Ask any wine consumer about the importance of vintage and you will get a very clear signal that the growing year for the grapes used in any given bottle is a big deal. With the small exception of the most mass-produced wines that come in a box or a half gallon with a twist cap and contain plenty of additives to provide a uniformity of flavor, vintage differences will show when you taste a wine every time. We currently have wines in the market — both imports and domestics — from 2010 all the way up to 2017. Even some white wines from 2018 are starting to peek into the market. Here is our assessment of these current years.
2010 was known for being the coldest year in 50 years in California. The growing year was similarly cool across the appellations of the Northwest. While the year was met with much hand-wringing at harvest, as the wines started to be released some real bright spots showed up. Most of the wines produced in the west from 2010 were good to very good, although it was a small crop. Especially now with some age to smooth out any rough edges, the wines can be bought with confidence.
In Europe, 2010 was the first of two back-to-back great years. Although there is much discussion among wine professionals about the comparison of ’10 and ’11, with one being the more classic year and the other a riper, fruit-forward “American palate” year, they are both great vintages for the continent.
2011 for the Western U.S. was a very tough vintage. Early fall rains destroyed many crops and the wines produced in ’11 were at best, average. The good news is that it was a tiny crop, so the wines were quickly out of the market. If you encounter 2011 wines they should be approached with caution.
2012 in California and the Northwest was a blockbuster year of outstanding quality and ample tonnage, with the exception of Oregon, which struggled. It was the first in a string of great to very good vintages. So the saying goes, if you didn’t make good wine in 2012, then you might want to brush up the resume. If you can still find 2012s, buy them!
Much of Europe struggled in 2012 with the exception of Tuscany, which had a fabulous year with near-ideal growing conditions. While there are bright spots from 2012 outside of Tuscany, the guidance of your favorite wine professional will be important.
2013 was another outstanding year for domestic wine producers. While the year didn’t receive quite the praise that ’12 did, I found the wines to be every bit the measure. 2013, however, was a much smaller crop with growers dropping more fruit since the ’12 production was so huge. It is another year that can be bought with confidence.
2013 in Europe was challenging across the board and it showed in the wines and in the scores awarded. Approach with caution and try before you buy.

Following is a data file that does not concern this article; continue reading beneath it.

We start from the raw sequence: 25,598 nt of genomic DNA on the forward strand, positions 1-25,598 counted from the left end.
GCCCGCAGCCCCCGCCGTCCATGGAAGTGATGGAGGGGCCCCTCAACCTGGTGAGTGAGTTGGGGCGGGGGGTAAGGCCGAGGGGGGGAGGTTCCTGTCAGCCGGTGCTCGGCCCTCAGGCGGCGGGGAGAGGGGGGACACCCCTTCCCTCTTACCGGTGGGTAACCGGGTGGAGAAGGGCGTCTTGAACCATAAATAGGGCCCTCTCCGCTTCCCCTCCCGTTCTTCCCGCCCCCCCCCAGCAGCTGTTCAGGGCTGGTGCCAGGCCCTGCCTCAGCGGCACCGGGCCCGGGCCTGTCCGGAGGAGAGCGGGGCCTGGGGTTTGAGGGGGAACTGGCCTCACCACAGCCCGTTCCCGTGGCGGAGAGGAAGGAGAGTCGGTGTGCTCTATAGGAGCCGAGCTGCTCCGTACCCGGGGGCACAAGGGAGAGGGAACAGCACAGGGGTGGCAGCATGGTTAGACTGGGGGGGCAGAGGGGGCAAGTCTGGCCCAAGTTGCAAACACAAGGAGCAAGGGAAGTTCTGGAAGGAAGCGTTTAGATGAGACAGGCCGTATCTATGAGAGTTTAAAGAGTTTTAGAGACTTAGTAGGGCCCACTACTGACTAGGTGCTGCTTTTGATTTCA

2014 in the West is a bifurcated year. You will find some wines that are really great and others that are thin and astringent. 2014 was a drought year in many areas, stressing out the grapes, and it showed. It is another year where your favorite wine professional can provide valuable guidance.
Similarly, in Europe, 2014 was very challenging and yielded a small crop due to many springtime storms during the bud break. While you won’t find many European 2014s around, you should take some care before purchasing.
2015 was one of the rare great years for both our domestic producers and our European friends. For them, 2015 was nothing short of spectacular. For domestic 2015s you can feel confident buying them. For European wines, you should snap them up every time you see them. Everyone knows the quality and the wines are going fast.
2016 here in the US was a strikingly similar year to 2015, with good quality and good crop size. We are still seeing many 2016s coming to market and we have found a few bad wines; we expect the trend to continue.
We are early for the release of European reds from 2016 but based on white wines we have had, it should be a reliable year. Similarly, there are few 2017s from Europe that have been released; check back for updates.
2017 for Northern California needs to be approached with much caution. With the devastating fires, there is the chance for smoke taint and much care should be exercised. Specifically, Oregon also had fire troubles that year. While most prominent producers simply won’t release wines that have smoke taint, they will bulk them out, so an extra dose of caution should be used in private label wines sold at big box and grocery stores from 2017.
Hot and cold spikes, rain and drought and the severity of the fire season affect each and every year. Knowing a bit about the growing year, coupled with the guidance of a good wine professional, makes all the difference in getting a great bottle of wine and avoiding disappointment. Call or stop by the shop with your questions and we will help any way we can.
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George Balling is co-owner with his wife, Mary Lancaster, of the dinner party, a wine and gift shop in Coeur d’Alene by Costco. The dinner party has won the award for best wine shop in North Idaho twice, including for 2018. George is also published in several other publications around the country. After working in wineries in California and judging many wine competitions, he moved to Coeur d’Alene with Mary more than 10 years ago to open the shop. You can also follow us on Facebook at facebook.com/#!/dinnerpartyshop.